Thread: Opera Small Talk

          
   
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  1. #406
    Opera Lively Site Owner / Administrator / Chief Editor Top Contributor Member Luiz Gazzola (Almaviva)'s Avatar
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    Quote Originally Posted by Anne of Green Gables View Post
    Regarding performance dillemas, here's what I got today.

    1. I read that somehow, new tickets for Piotr Beczała's anniversaly gala are avaiable (it seemd to be all sold out months back already). I go to the web, check... here they are, a nice couple of them...
    (what joy!)
    2. Wait... they're very expensive
    3. Wait... I don't have money to buy them even if they would be much cheaper!
    (what misery)
    Unacceptable. Sell your earthly possessions and buy the tickets!
    "J'ai dit qu'il ne suffisait pas d'entendre la musique, mais qu'il fallait encore la voir" (Stravinsky)

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  3. #407
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    Quote Originally Posted by Almaviva View Post
    Unacceptable. Sell your earthly possessions and buy the tickets!
    But I have no earthly possessions... except of tabacco pipe, broken violin and bottle of absinthe.

  4. #408
    Senior Member Involved Member brianwalker's Avatar
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    Success, glorious success.

    After four days of experimentation that included 20 failed trials and three unexpected shutdowns, strewn with intermittent anguish and frustration, I've finally succeeded in finding a formula to transfer opera DVDs with visible subtitles on my iPhone.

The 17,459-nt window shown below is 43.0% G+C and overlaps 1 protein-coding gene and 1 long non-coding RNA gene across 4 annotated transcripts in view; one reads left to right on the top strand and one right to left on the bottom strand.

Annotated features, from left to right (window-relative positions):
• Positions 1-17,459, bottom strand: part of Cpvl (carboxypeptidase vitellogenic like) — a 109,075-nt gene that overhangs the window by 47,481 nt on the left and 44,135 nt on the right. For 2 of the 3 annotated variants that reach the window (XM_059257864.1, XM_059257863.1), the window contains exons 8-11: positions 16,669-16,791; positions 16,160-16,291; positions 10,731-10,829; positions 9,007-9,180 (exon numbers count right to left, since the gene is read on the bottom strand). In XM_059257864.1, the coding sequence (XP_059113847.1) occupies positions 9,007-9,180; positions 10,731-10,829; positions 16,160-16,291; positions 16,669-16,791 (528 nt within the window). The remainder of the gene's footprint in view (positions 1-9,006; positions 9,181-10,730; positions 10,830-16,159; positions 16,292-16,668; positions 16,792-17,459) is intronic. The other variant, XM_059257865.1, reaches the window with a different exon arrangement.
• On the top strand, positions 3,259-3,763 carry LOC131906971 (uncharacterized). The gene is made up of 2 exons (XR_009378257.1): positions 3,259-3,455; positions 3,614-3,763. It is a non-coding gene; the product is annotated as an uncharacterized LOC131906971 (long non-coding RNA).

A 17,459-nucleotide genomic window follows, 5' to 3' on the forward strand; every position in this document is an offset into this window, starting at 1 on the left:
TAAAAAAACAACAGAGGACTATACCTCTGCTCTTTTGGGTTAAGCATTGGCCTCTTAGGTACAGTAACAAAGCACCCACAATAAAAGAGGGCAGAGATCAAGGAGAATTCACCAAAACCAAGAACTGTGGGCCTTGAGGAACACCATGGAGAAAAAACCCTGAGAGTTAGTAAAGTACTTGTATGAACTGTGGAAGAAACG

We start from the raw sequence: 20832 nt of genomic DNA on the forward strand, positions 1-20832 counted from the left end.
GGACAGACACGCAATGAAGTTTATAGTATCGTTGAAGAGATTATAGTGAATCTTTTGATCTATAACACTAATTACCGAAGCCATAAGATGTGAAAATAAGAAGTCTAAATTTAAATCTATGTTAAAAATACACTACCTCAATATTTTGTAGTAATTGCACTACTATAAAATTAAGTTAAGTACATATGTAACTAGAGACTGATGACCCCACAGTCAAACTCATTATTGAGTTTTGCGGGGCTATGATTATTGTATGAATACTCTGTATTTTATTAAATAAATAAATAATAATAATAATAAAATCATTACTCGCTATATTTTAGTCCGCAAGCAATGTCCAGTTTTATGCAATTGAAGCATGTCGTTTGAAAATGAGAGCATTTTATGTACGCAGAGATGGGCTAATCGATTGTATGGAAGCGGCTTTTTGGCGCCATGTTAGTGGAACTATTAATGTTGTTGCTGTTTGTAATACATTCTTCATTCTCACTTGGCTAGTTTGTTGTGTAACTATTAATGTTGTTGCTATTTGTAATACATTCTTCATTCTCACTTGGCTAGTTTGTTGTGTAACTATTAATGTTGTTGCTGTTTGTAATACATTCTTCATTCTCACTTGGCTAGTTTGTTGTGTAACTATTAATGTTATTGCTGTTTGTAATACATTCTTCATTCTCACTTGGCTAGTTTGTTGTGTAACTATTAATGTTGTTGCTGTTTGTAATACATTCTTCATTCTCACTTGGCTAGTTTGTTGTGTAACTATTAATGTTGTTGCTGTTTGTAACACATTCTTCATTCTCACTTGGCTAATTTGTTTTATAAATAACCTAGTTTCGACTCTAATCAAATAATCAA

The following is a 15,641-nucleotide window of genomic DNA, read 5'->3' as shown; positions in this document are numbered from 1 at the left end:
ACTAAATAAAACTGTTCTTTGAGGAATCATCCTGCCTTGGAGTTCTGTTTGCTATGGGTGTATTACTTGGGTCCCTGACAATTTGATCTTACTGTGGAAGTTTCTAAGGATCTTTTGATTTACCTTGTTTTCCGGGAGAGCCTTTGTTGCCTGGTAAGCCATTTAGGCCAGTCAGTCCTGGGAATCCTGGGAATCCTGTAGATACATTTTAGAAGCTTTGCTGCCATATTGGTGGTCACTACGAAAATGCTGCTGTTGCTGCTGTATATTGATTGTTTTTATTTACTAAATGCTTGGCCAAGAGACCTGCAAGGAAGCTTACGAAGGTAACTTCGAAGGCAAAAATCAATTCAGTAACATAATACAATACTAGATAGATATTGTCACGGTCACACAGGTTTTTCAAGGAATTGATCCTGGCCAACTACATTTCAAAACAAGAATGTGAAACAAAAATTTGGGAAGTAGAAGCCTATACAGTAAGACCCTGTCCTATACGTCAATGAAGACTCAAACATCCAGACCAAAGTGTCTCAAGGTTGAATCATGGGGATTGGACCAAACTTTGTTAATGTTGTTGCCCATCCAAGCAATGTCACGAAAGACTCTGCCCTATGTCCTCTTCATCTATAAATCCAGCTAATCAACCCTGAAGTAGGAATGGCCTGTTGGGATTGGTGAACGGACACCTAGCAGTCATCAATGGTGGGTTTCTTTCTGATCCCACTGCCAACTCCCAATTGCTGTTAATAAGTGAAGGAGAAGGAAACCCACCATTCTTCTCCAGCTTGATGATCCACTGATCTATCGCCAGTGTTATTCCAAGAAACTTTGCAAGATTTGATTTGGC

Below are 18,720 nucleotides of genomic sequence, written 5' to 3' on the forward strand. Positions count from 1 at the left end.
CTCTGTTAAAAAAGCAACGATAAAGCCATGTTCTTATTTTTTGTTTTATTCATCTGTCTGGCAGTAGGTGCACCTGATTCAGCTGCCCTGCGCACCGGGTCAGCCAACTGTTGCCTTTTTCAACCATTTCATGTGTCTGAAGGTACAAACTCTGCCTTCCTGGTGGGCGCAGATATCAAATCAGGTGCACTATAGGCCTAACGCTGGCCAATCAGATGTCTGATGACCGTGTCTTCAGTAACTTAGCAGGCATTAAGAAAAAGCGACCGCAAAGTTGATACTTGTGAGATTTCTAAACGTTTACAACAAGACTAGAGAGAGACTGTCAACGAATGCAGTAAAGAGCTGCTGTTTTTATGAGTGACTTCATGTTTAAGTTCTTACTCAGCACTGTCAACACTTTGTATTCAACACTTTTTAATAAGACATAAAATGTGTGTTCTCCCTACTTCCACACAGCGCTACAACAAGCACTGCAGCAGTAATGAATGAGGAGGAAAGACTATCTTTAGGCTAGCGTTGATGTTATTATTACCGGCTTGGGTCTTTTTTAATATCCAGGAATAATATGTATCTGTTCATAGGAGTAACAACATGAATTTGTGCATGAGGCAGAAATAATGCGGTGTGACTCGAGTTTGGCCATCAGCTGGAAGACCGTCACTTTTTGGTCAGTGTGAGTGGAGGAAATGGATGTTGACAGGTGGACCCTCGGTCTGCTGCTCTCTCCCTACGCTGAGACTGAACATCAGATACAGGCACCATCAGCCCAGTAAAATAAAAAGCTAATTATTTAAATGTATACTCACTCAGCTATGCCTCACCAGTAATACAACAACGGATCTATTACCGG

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  6. #409
    Opera Lively Site Owner / Administrator / Chief Editor Top Contributor Member Luiz Gazzola (Almaviva)'s Avatar
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    Quote Originally Posted by brianwalker View Post
    Success, glorious success.

    After four days of experimentation that included 20 failed trials and three unexpected shutdowns, strewn with intermittent anguish and frustration, I've finally succeeded in finding a formula to transfer opera DVDs with visible subtitles on my iPhone.
    Wow, this must take enormous chunks of memory. Do share details. I'm not sure if I follow you. Do you mean that you get your own DVDs and transfer them to watch them on your iPhone? I'm a bit puzzled... why would you want to do that, instead of watching them on a large screen TV with proper speakers? Portability, I suppose, but one can also watch these things on a portable laptop, again, with larger screen and better sound. So, what gives? An iPhone looks to me like a rather... erm, tiny way to watch opera. Is this satisfactory?
    "J'ai dit qu'il ne suffisait pas d'entendre la musique, mais qu'il fallait encore la voir" (Stravinsky)

  7. #410
    Senior Member Involved Member brianwalker's Avatar
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    Quote Originally Posted by Almaviva View Post
    Wow, this must take enormous chunks of memory. Do share details. I'm not sure if I follow you. Do you mean that you get your own DVDs and transfer them to watch them on your iPhone?
    Yes. It's quite a complicated process. I have to rip the subtitles separately, rip the DVD, code the DVD into .mkv and then the .mkv into .mp4 and mux the subtitles with the .mp4. One hour of standard definition video is approx. 500 mb, which isn't so bad if you have a device with 64GB memory.

    I'm a bit puzzled... why would you want to do that, instead of watching them on a large screen TV with proper speakers?
    No television for me . I have mid-tier IEMs (Head Direct RE ZERO) so the sound is adequate enough.

    Portability, I suppose, but one can also watch these things on a portable laptop, again, with larger screen and better sound. So, what gives? An iPhone looks to me like a rather... erm, tiny way to watch opera. Is this satisfactory?